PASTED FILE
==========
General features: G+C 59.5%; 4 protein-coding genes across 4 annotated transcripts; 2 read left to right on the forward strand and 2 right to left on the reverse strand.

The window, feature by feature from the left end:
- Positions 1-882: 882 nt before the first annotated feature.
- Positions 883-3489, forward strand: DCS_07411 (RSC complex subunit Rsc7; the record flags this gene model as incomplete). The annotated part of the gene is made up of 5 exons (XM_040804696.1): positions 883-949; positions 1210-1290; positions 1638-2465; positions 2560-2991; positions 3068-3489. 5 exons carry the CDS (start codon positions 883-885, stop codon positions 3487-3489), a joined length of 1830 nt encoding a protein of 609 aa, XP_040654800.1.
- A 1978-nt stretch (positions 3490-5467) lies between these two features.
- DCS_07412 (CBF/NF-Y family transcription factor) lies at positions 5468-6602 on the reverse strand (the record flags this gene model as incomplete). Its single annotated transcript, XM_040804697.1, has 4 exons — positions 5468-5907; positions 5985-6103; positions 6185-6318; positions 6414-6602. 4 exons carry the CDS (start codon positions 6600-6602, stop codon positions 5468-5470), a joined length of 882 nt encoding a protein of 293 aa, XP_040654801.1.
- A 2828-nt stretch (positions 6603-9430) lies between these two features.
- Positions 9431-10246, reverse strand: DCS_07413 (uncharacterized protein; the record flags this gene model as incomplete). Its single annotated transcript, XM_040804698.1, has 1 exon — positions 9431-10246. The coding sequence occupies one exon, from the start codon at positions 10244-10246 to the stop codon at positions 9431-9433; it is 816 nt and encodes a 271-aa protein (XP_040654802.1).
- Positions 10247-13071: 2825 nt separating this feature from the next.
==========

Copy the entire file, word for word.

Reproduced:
General features: G+C 59.5%; 4 protein-coding genes across 4 annotated transcripts; 2 read left to right on the forward strand and 2 right to left on the reverse strand.

The window, feature by feature from the left end:
- Positions 1-882: 882 nt before the first annotated feature.
- Positions 883-3489, forward strand: DCS_07411 (RSC complex subunit Rsc7; the record flags this gene model as incomplete). The annotated part of the gene is made up of 5 exons (XM_040804696.1): positions 883-949; positions 1210-1290; positions 1638-2465; positions 2560-2991; positions 3068-3489. 5 exons carry the CDS (start codon positions 883-885, stop codon positions 3487-3489), a joined length of 1830 nt encoding a protein of 609 aa, XP_040654800.1.
- A 1978-nt stretch (positions 3490-5467) lies between these two features.
- DCS_07412 (CBF/NF-Y family transcription factor) lies at positions 5468-6602 on the reverse strand (the record flags this gene model as incomplete). Its single annotated transcript, XM_040804697.1, has 4 exons — positions 5468-5907; positions 5985-6103; positions 6185-6318; positions 6414-6602. 4 exons carry the CDS (start codon positions 6600-6602, stop codon positions 5468-5470), a joined length of 882 nt encoding a protein of 293 aa, XP_040654801.1.
- A 2828-nt stretch (positions 6603-9430) lies between these two features.
- Positions 9431-10246, reverse strand: DCS_07413 (uncharacterized protein; the record flags this gene model as incomplete). Its single annotated transcript, XM_040804698.1, has 1 exon — positions 9431-10246. The coding sequence occupies one exon, from the start codon at positions 10244-10246 to the stop codon at positions 9431-9433; it is 816 nt and encodes a 271-aa protein (XP_040654802.1).
- Positions 10247-13071: 2825 nt separating this feature from the next.